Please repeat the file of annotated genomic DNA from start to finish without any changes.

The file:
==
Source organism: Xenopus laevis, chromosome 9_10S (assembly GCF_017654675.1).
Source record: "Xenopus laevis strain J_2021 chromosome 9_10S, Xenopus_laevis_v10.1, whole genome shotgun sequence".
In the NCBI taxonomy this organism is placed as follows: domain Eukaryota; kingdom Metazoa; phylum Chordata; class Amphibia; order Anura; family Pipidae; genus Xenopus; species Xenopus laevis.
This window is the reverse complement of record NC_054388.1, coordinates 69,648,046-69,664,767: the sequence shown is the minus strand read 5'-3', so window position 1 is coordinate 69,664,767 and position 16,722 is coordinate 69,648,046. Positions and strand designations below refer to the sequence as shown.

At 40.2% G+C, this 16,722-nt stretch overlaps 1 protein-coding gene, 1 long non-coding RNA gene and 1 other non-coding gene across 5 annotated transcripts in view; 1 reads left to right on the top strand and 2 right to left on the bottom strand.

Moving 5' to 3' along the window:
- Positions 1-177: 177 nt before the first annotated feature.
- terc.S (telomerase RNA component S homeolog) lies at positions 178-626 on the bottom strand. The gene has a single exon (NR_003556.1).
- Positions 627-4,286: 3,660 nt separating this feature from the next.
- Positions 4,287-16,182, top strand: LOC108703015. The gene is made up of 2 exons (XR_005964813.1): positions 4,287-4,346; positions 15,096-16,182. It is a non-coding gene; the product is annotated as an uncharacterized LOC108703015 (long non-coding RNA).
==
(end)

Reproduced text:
Source organism: Xenopus laevis, chromosome 9_10S (assembly GCF_017654675.1).
Source record: "Xenopus laevis strain J_2021 chromosome 9_10S, Xenopus_laevis_v10.1, whole genome shotgun sequence".
In the NCBI taxonomy this organism is placed as follows: domain Eukaryota; kingdom Metazoa; phylum Chordata; class Amphibia; order Anura; family Pipidae; genus Xenopus; species Xenopus laevis.
This window is the reverse complement of record NC_054388.1, coordinates 69,648,046-69,664,767: the sequence shown is the minus strand read 5'-3', so window position 1 is coordinate 69,664,767 and position 16,722 is coordinate 69,648,046. Positions and strand designations below refer to the sequence as shown.

At 40.2% G+C, this 16,722-nt stretch overlaps 1 protein-coding gene, 1 long non-coding RNA gene and 1 other non-coding gene across 5 annotated transcripts in view; 1 reads left to right on the top strand and 2 right to left on the bottom strand.

Moving 5' to 3' along the window:
- Positions 1-177: 177 nt before the first annotated feature.
- terc.S (telomerase RNA component S homeolog) lies at positions 178-626 on the bottom strand. The gene has a single exon (NR_003556.1).
- Positions 627-4,286: 3,660 nt separating this feature from the next.
- Positions 4,287-16,182, top strand: LOC108703015. The gene is made up of 2 exons (XR_005964813.1): positions 4,287-4,346; positions 15,096-16,182. It is a non-coding gene; the product is annotated as an uncharacterized LOC108703015 (long non-coding RNA).